Excite The Consumer And The Enterprise Will Follow

Always On Network has an interview with JotSpot CEO, Joe Kraus. Kraus is a serial entrepreneur, having been part of the Stanford alumni contigent behind Excite, Inc. Here are a few pearls of wisdom to consider from the Krause man.

I really believe that the world of business software—let’s call it enterprise software—is moving toward a model that I’ll call the consumer enterprise. This is in many ways, I think, the Microsoft secret: Microsoft delights end-users and appeases IT; it sells from the bottom and empowers. I hate the word empower—hate it, hate it, hate it—but I don’t know what other word to use: Microsoft gives end-users the feeling or belief that they can do things they couldn’t do before. They addict consumers—and that addiction then sells the enterprise.
I think what’s depressing the enterprise software category in general is that when the internet came along, it changed what people did at work. It blended their work behavior with their personal behavior: Suddenly, you could go onto Google Maps and map where you were going to dinner, or to Amazon to buy a book you’d been thinking about—and then switch back again to whatever you were doing at work. So you’re exposed to all of these consumer services during the workday. And while you’re sitting there using Google Maps for free, a software salesman rolls up and says you should pay a million dollars for what is in essence a glorified database app. Your answer? ‘Come on. You can’t really expect me to do that.’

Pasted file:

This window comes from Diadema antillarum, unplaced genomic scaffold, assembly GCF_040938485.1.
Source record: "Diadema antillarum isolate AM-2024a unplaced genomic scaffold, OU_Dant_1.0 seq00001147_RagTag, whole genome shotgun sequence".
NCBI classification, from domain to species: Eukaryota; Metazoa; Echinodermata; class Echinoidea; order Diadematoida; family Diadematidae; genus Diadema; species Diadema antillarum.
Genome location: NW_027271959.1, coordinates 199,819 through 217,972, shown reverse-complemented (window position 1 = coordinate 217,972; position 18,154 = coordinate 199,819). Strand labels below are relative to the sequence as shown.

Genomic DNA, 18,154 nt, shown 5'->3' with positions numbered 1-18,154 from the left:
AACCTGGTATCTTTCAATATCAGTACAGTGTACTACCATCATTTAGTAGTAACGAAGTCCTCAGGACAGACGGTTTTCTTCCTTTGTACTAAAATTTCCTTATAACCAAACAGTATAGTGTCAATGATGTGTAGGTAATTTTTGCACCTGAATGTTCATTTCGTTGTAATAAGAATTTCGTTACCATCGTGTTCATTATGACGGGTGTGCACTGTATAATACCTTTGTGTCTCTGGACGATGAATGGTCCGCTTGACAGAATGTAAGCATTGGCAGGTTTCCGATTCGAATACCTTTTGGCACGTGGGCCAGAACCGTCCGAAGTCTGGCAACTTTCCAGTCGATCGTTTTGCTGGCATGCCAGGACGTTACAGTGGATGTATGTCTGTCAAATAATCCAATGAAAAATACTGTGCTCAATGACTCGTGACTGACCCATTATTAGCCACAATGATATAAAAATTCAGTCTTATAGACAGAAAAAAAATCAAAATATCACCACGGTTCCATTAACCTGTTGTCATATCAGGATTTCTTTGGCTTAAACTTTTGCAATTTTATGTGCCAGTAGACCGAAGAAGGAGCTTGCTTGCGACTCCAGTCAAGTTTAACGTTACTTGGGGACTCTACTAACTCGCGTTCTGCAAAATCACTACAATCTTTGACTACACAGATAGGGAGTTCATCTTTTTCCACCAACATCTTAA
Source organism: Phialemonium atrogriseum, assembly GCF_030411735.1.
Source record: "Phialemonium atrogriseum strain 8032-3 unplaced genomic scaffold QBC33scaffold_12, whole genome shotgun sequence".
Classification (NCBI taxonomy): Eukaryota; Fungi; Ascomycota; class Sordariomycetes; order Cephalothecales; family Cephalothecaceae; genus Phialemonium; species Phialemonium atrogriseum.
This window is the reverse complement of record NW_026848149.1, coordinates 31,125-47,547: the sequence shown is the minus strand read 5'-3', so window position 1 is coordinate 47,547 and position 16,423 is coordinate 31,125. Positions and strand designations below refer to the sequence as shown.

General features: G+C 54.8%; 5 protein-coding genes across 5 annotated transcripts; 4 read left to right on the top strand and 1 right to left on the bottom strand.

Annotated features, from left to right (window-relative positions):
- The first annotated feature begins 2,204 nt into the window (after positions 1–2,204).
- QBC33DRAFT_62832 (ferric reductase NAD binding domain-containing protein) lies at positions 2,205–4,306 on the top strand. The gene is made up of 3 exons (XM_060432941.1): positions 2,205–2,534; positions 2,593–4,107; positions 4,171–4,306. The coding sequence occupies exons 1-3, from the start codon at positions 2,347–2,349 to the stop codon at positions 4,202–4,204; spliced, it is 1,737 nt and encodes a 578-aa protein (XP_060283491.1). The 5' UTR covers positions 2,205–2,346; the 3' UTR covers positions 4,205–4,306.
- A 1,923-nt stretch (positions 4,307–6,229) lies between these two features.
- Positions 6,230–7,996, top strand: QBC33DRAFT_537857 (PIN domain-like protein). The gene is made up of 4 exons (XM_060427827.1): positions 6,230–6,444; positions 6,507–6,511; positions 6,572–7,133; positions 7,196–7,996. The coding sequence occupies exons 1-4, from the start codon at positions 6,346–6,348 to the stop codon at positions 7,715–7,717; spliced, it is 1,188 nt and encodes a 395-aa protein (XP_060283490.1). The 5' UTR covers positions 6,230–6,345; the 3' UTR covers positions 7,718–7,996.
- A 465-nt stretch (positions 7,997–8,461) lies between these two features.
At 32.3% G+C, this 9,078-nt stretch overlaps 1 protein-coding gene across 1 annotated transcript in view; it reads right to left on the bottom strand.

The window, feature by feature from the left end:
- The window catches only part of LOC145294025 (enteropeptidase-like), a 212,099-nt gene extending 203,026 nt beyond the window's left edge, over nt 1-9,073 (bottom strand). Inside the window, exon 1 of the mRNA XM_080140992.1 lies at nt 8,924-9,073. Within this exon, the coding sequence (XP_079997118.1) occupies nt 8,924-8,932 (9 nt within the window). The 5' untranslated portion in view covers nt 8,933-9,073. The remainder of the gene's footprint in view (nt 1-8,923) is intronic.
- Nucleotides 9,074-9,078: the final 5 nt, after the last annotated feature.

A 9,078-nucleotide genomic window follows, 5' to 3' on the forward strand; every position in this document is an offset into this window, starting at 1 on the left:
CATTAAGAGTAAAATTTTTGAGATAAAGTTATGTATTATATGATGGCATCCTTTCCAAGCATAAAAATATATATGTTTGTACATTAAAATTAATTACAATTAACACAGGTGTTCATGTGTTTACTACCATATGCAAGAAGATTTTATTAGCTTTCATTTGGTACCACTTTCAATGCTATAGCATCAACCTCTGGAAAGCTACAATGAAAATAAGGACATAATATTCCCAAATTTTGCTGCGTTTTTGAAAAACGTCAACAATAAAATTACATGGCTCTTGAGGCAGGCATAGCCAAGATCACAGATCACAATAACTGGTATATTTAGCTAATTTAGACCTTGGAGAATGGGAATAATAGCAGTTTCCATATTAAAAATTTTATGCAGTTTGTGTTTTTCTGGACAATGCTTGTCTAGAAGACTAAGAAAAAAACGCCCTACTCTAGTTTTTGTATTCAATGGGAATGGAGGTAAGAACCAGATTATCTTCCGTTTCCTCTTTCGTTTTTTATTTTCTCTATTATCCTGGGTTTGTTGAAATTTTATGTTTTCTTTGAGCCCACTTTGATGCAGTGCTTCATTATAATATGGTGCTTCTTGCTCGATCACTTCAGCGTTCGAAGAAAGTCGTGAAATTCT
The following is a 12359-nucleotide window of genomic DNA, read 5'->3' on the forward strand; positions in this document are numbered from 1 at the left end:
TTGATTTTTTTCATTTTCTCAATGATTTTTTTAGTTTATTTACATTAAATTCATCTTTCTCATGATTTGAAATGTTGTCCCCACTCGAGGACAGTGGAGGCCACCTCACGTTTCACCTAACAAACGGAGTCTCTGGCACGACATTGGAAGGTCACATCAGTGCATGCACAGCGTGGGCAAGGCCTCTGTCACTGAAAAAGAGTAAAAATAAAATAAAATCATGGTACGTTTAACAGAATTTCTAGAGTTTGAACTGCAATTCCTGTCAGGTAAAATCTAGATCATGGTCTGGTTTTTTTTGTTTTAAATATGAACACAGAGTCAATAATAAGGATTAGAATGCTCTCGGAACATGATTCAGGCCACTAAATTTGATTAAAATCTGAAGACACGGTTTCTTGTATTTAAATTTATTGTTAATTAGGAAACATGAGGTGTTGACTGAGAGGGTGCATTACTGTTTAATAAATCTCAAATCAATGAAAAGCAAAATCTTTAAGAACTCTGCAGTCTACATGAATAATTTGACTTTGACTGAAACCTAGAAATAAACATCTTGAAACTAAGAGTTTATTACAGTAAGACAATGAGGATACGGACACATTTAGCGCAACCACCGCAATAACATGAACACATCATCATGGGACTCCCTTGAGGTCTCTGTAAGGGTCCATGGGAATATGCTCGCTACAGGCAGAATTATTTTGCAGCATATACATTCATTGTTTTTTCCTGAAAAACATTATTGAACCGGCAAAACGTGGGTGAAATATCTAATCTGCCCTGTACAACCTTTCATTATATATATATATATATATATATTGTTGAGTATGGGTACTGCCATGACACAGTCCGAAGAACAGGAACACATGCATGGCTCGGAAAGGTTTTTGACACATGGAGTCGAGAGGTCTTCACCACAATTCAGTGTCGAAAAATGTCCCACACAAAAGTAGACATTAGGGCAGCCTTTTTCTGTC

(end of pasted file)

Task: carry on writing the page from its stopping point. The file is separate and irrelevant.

I think for a big chunk of software, the internet is totally blurring the line between consumer and business applications. This is an important trend to recognize—and why I think of Google as a threat. Even though our first application is more business oriented, our goal is to make the end-user, not the IT person, our customer. We’re sold to end-users, and those are the people we need to addict.

Microsoft fails to delight this end-user, but other than that, Kraus’s points are well taken.



About David Burn

I wrote my first ad for a political candidate when I was 17 years old. She won her race and I felt the seductive power of advertising for the first time. Today—after working for seven agencies in five states—I am head of brand strategy and creative at Bonehook in Portland, Oregon.